Though we apparently have to wait another seven years before the current College Football Playoff contract expires, talk of expanding the current four-team playoff bracket is heating up, as it should.
Don’t get me wrong, I love that the powers of college football finally moved ever so slightly the pendulum of advancement to an actual playoff bracket as opposed to voting for who will play in the national championship. But, as I said when this was initially put in place five years ago, four teams just aren’t enough.
This year’s top four are Alabama (who have qualified for the playoffs all five seasons it has existed), Clemson, Notre Dame and Oklahoma, all worthy teams. But if the playoffs were expanded to eight teams, this year’s playoff would also include my beloved Michigan Wolverines, Ohio State, Central Florida, and last year’s national championship runner-up, Georgia.
Could you imagine a bracket with all those teams vying for a national title? I could and so can many others.
But others argue why not 16 teams or 24? I could be for that, too, but I’d be happy with just eight for the sole reason that anything beyond eight teams, the chances of that lower-ranked team winning it all is slim, at least much more slim than a No. 5 seed team would be. And an argument of a ninth- or 10th-ranked team not making it in is way easier to digest than a fifth-ranked team everybody knows could make noise in the playoffs, Georgia being one of them.
But Slick Nick Saban, Alabama’s head coach, believes expanding the playoffs past four teams waters down the rest of the bowl games and would push more would-be NFL Draft players to skip bowl games.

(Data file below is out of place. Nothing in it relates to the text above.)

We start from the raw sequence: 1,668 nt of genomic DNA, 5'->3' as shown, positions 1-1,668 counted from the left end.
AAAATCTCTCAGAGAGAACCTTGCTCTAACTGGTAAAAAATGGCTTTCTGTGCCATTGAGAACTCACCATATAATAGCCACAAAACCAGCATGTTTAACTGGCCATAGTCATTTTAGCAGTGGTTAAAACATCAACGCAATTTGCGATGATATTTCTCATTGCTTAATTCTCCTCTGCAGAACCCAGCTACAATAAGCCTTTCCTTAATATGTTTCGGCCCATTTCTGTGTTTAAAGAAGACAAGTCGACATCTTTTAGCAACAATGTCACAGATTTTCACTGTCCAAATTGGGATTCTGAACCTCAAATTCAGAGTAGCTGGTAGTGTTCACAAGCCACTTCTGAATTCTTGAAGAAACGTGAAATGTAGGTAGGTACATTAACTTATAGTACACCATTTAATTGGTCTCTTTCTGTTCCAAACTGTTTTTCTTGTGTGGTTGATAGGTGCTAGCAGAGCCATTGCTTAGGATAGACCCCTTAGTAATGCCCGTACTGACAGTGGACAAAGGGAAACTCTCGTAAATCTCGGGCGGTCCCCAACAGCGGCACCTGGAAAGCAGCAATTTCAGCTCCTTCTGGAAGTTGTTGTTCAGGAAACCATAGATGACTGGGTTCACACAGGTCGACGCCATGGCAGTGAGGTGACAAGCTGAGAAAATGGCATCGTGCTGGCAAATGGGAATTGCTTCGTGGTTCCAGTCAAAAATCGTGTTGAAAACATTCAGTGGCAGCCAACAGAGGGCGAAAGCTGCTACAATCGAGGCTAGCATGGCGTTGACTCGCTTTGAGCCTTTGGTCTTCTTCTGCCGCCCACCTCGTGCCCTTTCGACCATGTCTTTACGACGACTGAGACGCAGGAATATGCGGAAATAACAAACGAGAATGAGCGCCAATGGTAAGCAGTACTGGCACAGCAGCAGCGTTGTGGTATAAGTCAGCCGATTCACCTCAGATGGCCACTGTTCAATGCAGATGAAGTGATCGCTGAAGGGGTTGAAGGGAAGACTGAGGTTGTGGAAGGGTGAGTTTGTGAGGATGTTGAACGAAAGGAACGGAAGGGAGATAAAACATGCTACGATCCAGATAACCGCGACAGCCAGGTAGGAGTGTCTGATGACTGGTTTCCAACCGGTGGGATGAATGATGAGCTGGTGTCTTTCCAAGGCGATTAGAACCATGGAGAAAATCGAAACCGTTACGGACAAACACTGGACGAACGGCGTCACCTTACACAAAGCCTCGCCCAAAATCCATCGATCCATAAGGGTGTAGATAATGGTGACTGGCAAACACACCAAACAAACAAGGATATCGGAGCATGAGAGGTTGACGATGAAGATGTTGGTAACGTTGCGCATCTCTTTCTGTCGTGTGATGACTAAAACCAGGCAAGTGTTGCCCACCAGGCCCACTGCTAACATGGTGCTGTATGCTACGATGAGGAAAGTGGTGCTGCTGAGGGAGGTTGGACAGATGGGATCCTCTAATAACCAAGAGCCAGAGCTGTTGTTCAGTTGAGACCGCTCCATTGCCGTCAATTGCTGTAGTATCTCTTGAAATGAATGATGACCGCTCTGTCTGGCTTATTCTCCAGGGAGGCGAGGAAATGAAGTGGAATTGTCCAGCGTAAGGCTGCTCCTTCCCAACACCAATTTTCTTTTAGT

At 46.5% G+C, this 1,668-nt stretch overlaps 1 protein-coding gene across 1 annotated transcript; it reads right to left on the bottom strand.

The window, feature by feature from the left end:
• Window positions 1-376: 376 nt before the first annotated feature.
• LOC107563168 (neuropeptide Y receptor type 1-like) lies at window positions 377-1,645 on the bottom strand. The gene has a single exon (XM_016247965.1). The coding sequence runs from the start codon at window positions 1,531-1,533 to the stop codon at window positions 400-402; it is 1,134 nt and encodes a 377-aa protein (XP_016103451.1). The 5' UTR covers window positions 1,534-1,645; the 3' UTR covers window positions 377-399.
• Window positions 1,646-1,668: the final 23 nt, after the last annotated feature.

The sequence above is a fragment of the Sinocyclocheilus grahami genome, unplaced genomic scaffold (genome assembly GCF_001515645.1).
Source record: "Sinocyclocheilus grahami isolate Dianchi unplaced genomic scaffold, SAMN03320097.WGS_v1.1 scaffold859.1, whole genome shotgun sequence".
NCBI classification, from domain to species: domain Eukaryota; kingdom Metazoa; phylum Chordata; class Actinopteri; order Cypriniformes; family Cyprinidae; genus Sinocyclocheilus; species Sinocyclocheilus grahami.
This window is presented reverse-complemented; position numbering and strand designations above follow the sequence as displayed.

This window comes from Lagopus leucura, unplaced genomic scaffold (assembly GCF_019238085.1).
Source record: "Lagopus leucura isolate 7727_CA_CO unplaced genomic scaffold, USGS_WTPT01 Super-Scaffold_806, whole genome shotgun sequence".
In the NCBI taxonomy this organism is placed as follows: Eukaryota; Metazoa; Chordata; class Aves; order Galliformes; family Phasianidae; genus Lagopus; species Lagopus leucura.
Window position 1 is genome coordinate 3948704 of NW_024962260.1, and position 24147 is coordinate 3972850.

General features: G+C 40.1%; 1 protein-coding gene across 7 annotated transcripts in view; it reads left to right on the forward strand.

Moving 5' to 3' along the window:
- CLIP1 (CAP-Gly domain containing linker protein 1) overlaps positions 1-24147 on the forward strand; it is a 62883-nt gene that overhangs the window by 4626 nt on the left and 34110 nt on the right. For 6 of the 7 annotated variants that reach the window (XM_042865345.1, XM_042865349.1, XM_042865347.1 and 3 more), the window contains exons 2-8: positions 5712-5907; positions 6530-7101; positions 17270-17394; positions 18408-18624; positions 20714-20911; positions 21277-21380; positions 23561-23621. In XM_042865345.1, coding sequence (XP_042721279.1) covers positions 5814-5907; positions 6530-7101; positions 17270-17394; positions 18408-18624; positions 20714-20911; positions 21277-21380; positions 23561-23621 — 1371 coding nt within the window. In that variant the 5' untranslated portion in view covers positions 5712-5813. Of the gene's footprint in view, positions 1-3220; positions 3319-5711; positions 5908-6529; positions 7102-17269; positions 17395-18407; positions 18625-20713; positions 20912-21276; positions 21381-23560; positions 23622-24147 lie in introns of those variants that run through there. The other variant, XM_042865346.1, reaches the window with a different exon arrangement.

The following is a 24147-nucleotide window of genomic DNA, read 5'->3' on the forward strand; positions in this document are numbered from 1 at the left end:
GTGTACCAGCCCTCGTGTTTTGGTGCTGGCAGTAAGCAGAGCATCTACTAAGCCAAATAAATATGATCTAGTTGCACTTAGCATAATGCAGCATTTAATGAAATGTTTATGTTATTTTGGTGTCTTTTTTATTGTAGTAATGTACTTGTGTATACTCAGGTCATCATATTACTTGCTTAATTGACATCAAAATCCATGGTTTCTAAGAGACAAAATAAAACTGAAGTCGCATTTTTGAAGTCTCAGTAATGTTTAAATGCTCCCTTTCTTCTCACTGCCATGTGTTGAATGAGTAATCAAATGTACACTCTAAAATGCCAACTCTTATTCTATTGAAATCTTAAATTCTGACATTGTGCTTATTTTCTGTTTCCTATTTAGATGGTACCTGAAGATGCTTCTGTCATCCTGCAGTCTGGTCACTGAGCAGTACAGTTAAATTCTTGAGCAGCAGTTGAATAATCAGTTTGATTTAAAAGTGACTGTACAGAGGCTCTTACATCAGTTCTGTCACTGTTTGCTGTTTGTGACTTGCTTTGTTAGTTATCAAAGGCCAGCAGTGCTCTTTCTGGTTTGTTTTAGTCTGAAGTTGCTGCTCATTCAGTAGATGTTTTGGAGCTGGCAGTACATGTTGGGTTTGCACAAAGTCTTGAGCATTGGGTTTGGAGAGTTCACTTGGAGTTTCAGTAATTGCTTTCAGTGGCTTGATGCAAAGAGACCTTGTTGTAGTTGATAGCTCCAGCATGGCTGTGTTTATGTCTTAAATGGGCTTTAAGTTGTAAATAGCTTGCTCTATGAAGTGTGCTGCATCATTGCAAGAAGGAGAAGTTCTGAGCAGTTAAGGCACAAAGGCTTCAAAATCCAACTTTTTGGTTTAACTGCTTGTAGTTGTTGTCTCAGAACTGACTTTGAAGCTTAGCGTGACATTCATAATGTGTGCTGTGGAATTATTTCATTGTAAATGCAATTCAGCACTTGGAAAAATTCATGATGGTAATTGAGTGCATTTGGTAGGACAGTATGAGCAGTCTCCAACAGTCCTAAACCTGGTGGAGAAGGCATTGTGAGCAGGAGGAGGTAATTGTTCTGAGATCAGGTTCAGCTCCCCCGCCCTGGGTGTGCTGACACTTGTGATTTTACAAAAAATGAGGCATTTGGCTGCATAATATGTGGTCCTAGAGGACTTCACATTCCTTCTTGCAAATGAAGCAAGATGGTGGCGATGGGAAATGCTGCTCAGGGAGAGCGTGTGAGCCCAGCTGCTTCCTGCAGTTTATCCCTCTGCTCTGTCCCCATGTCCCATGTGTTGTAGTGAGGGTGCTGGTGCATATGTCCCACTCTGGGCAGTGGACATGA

Of course Saban would say this! Why in the world would he want to change the system which has been so good to him, a system where he only has to win two games to win a title, which he has done twice in the last five years?
College Football’s top level (FBS 1-A) has been way behind the times for a long, long time and, even though the FBS 1-A is the only level in college sports without a true playoff bracket, the College Football Playoff Committee continues to cling to its bowl system tradition like Donald Trump to a comb-over.
I love watching the big bowl games. I still remember one of my favorite bowl games, the 1989 Rose Bowl, in which Michigan defeated Rodney Peete’s USC Trojans, 22-14. Had there been a playoff bracket then, however, I’d been able to see Michigan in an actual national championship, but alas, it was what it was back then, and it is what it is now. The only difference is it no longer has to be that way.
Until guys like Saban stop looking at the “now” part of progress and picture a more grand playoff bracket, we are stuck watching a mini-college football playoff series, which is, for sure, better than what we had before, but sadly, it could be so much better.
Though it is progress, it pains me to watch national championship-caliber teams like Georgia, Michigan, undefeated Central Florida, and, yes, I’ll say it, even Ohio State, miss out on a chance to compete for a national championship.
Saban worries expanding the playoffs would disintegrate bowl game interest and encourage more players to opt out of post-season games even more.
I say if you include more teams in the playoffs, you’re most definitely going to see more of the high-caliber players stay and, dare I say, produce a more true national champion.
This year’s No. 5-8 teams have a valid argument they belong in the playoffs, and I’m hoping to see this kind of debate heat up for the next few seasons, or however long it takes to improve the playoff system.
Until then, I’m rooting for any team that plays against Slick Nick’s Crimson Tide, not because I hate him … well, that’s not entirely true … but I want to see another team get a shot at a title, which, in the grand scheme of things, is my ultimate argument.